Black's childhood coincided with the major battles of the Civil Rights Movement in the South. He began handing out racist literature, including the White Power and the National States' Rights Party Thunderbolt newspapers to his Athens High School classmates. When the city school board banned in-school distribution of political literature, he began mailing the newspapers to his classmates.
In the summer of 1970 Black traveled to Savannah to campaign for National States' Rights Party founder J. B. Stoner in his bid for Governor of Georgia. As a member of the National Socialist Youth Movement, the youth branch of the National Socialist White People's Party (formerly the American Nazi Party), Black agreed to provide the NSRP's membership rolls to his organization. That perceived treachery provoked fellow campaign worker Jerry Ray (brother of James Earl Ray), then 16, to confront him and shoot him in the chest. Ray claimed self-defense and was acquitted.
Black transferred to the Madison Academy in Huntsville for his senior year, graduating in 1971. He completed a bachelor's degree at the University of Alabama in 1975 and joined David Duke's Knights of the Ku Klux Klan that year. He came to Birmingham as the group's Alabama organizer. After Duke's resignation in 1978, Black succeeded him as "Grand Wizard".
Black ran for Mayor of Birmingham in the 1979 election. During the campaign he rented a room at the Holiday Inn-20th Place for use as a campaign headquarters. When he was evicted by the hotel manager, the Alabama Knights picketed outside. He finished in 6th place with 1,771 votes (2.4%) in a race won by Richard Arrington Jr.
In April 1981 Black was part of a group of 10 would-be mercenaries caught attempting to sail to Dominica to help restore ousted prime minister Patrick John to power. Charged with violating the U.S. Neutrality Act, prosecutors argued that the true aim of "Operation Red Dog" was to establish an offshore haven for criminal activities and profiteering. He was convicted and sentenced to three years in federal prison. He spent his time in prison taking computer programming classes, and was released on November 15, 1984.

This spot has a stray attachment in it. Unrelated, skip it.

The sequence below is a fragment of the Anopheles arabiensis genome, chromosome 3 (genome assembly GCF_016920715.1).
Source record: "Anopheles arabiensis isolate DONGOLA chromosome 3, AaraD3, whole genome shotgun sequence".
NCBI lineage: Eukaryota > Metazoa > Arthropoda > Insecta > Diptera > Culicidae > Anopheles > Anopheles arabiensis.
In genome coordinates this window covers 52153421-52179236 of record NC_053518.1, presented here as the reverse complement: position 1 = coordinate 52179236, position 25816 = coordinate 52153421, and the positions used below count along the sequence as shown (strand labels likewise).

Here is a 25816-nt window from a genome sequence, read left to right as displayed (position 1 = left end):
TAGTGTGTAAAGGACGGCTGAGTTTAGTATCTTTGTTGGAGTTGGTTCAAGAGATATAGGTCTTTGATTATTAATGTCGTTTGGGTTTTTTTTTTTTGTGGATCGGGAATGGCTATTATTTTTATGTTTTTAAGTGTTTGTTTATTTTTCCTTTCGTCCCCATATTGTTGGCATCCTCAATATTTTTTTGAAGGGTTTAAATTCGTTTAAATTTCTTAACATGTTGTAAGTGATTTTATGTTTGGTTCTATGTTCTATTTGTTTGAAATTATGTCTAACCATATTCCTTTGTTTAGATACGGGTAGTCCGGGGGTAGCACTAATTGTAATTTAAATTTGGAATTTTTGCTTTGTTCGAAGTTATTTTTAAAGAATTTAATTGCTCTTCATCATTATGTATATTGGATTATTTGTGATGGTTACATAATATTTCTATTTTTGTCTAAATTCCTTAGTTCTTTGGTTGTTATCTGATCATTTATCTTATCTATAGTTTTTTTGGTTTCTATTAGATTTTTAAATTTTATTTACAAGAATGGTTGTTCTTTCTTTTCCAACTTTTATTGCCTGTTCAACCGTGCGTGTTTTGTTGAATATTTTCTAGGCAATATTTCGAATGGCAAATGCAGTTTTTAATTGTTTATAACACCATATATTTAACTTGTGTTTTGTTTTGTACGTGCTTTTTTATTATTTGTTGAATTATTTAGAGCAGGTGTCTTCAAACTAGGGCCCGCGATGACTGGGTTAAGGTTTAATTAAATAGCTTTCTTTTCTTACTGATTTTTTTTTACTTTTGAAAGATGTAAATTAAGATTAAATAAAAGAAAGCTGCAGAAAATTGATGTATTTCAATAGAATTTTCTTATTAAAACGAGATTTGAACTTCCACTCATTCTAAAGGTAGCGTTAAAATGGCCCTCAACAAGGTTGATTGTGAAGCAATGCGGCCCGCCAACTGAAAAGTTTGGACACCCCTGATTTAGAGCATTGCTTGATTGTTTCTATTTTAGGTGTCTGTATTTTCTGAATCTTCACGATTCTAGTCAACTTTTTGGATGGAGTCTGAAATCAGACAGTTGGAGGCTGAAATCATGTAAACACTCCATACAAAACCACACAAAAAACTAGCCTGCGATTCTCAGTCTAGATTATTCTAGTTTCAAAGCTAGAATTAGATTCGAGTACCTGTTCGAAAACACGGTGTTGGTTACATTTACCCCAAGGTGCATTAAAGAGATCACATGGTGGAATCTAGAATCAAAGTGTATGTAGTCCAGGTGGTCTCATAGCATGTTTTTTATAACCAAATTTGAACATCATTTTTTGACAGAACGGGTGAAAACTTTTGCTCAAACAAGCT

Black launched the internet site "Stormfront" in 1995. It is considered to be the first major white-pride website and is still among the most-popular. The site published writings by David Duke, William Luther Pierce and the Institute for Historical Review. It has hosted downloadable graphics of white power and neo-Nazi symbols, and linked to other similar sites. The site appeals for readers to become supporting members by making monthly contributions to fund the site's operations. In 1999 he launched another site, "martinlutherking.org" to promote negative views of Martin Luther King Jr's legacy. In 2016 Black endorsed Republican presidential nominee Donald Trump for president.
Black's wife, Chloe, who was previously married to David Duke, worked as an assistant to Florida Crystals executive and real estate developer Pepe Fanjul, and as a spokesperson for a charter school. His son, Derek, hosted a daily talk show on WPBR-AM in West Palm Beach, Florida, for which his father was a financial supporter. The show ended its run in January 2013 and the younger Black has since renounced his white nationalist beliefs.
- Bell, Stewart Bell (2008) Bayou of Pigs: The True Story of an Audacious Plot to Turn a Tropical Island into a Criminal Paradise. John Wiley & Sons
- "Don Black (white nationalist)" (September 17, 2013) Wikipedia - accessed October 17, 2013